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Home ▸ Catalog ▸ |Byzantine Coins| ▸ |Byzantine Mints| ▸ |Antioch||View Options:  |  |  | 

Byzantine Antioch / Theoupolis (c. 512 - 610)

The ruins of Antioch on the Orontes lie near the modern city of Antakya, Turkey. Founded near the end of the 4th century B.C. by Seleucus I Nicator, one of Alexander the Great's generals, Antioch's geographic, military and economic location, particularly the spice trade, the Silk Road, the Persian Royal Road, benefited its occupants, and eventually it rivaled Alexandria as the chief city of the Near East. Antioch is called "the cradle of Christianity,” for the pivotal early role it played in the emergence of the faith. It was one of the four cities of the Syrian tetrapolis. Its residents are known as Antiochenes. The Antioch mint reopened after Anastasius' reform of 498 to assist the metropolitan mint at Constantinople in issuing the new denominations of copper coinage. The city was renamed Theoupolis after it was nearly destroyed by an earthquake on 29 November 528. Antioch was the first major mint lost in the slow decline of the Byzantine Empire. The last coinage was issued during the reign of Phocas and the city was lost to the Arabs in 636. Once a great metropolis of half a million people, it declined to insignificance during the Middle Ages because of warfare, repeated earthquakes and a change in trade routes following the Mongol conquests, which then no longer passed through Antioch from the far east.6th Century Antioch

Byzantine Empire, Justinian I, 4 April 527 - 14 November 565 A.D.

|Justinian| |I|, |Byzantine| |Empire,| |Justinian| |I,| |4| |April| |527| |-| |14| |November| |565| |A.D.||follis|
In 529, Justinian I closed down the philosophical schools in Athens; the impact on the city is much debated, but is generally taken to mark the end of the ancient history of Athens.
BZ88956. Bronze follis, DOC I 206a, Wroth BMC 277, Tolstoi 247, Ratto 648, Morrisson BnF I 4/An/AE/2, Hahn MIB I 130, SBCV 214, Sommer 4.81, VF, choice obverse, scratches, weight 17.165 g, maximum diameter 34.6 mm, die axis 180o, Antioch as Theoupolis (Antakya, Turkey) mint, 529 - 533 A.D.; obverse D N IVSTINI-ANVS P P AVG, Justinian enthroned facing holding long scepter in right hand, globus cruciger in left hand; reverse large M (40 nummi), cross above, star left, crescent right, A (1st officina) below, THEuP in exergue; ex Ephesus Numismatics; scarce; SOLD

Byzantine Empire, Justinian I, 4 April 527 - 14 November 565 A.D.

|Justinian| |I|, |Byzantine| |Empire,| |Justinian| |I,| |4| |April| |527| |-| |14| |November| |565| |A.D.||pentanummium|
The war with the Vandalic Kingdom of Carthage in 533 - 534 was the first of Justinian I's wars of reconquest of the lost Western Roman Empire. The Vandals had occupied Roman North Africa in the early 5th century and established an independent kingdom. The Byzantine expeditionary force landed on the African coast in early September 533. The Vandal king Gelimer met the Byzantine army at the Battle of Ad Decimum, near Carthage, on 13 September. His elaborate plan to encircle and destroy the Byzantines came close to success, but Belisarius forced a Vandal retreat and occupied Carthage. Gelimer withdrew, gathered his remaining strength, and in December advanced towards Carthage and met the Romans at the Battle of Tricamarum. Gelimer was defeated and fled to a remote mountain fortress, where he was blockaded until he surrendered in the spring. Belisarius returned to Constantinople with the Vandals' royal treasure and the captive Gelimer to enjoy a triumph. Africa was formally restored to imperial rule as the praetorian prefecture of Africa. The new province faced war with the Moors and military rebellions, and it was not until 548 that peace was restored and Roman government firmly established.The Vandalic War in 533-534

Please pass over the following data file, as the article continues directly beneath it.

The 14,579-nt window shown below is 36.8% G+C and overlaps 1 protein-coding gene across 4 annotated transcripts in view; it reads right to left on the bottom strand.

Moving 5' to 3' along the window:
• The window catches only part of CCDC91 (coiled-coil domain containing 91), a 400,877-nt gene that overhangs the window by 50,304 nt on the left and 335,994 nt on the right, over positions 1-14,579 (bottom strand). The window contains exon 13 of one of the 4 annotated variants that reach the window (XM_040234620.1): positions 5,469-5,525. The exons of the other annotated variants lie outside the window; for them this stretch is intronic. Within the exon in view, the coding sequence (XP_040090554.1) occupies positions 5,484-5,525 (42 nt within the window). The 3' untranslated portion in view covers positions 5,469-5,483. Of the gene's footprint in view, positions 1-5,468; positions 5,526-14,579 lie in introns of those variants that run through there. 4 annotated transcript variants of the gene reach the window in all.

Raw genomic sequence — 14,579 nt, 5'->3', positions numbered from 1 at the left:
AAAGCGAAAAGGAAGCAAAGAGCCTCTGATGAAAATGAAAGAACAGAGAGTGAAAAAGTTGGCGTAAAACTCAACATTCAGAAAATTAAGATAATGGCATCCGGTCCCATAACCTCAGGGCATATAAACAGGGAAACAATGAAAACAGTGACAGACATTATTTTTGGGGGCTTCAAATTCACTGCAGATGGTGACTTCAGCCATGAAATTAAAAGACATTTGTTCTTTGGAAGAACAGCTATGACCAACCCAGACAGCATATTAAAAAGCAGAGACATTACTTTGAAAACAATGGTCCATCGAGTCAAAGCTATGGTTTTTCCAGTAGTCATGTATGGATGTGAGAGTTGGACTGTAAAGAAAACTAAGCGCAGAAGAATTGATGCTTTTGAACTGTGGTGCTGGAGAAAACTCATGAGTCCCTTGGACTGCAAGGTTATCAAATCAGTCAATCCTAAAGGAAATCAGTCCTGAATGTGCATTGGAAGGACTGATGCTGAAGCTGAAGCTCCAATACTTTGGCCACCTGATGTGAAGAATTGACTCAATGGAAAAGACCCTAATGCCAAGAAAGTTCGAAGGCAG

BZ93502. Bronze pentanummium, DOC I 270, Morrisson BnF I 4/An/AE/88, Wroth BMC 153, Tolstoi 467, Ratto 569, Hahn MIB I 161, SBCV 243, Sommer 4.111, Choice gVF, perfect centering, nice dark green patina with highlighting earthen deposits, light marks, edge cracks, weight 2.196 g, maximum diameter 17.2 mm, die axis 180o, Antioch as Theoupolis (Antakya, Turkey) mint, 556 - 561 A.D.; obverse D N IVSTIN-IANI P P A, diademed, draped, and cuirassed bust right; reverse large E (5 nummi) with cross at the center, smaller OY monogram right; from the Errett Bishop Collection; SOLD

Byzantine Empire, Justinian I, 4 April 527 - 14 November 565 A.D.

|Justinian| |I|, |Byzantine| |Empire,| |Justinian| |I,| |4| |April| |527| |-| |14| |November| |565| |A.D.||follis|
In 538, the Persians led by Khusro I sacked the city of Antioch.
BZ57478. Bronze follis, DOC I 210c, Wroth BMC 273 - 276, Morrisson BnF I 4/Cp/AE/14 - 16, Ratto 645, Hahn MIB I 126, SBCV 216, weight 16.301 g, maximum diameter 33.0 mm, die axis 165o, 3rd officina, Antioch (Theoupolis) mint, 533 - 537 A.D.; obverse D N IVSTINIANVS P P AVG, laureate, draped, and cuirassed bust right; reverse large M (40 nummi) between two stars, cross above, Γ below, +THEu°p+ in exergue; SOLD




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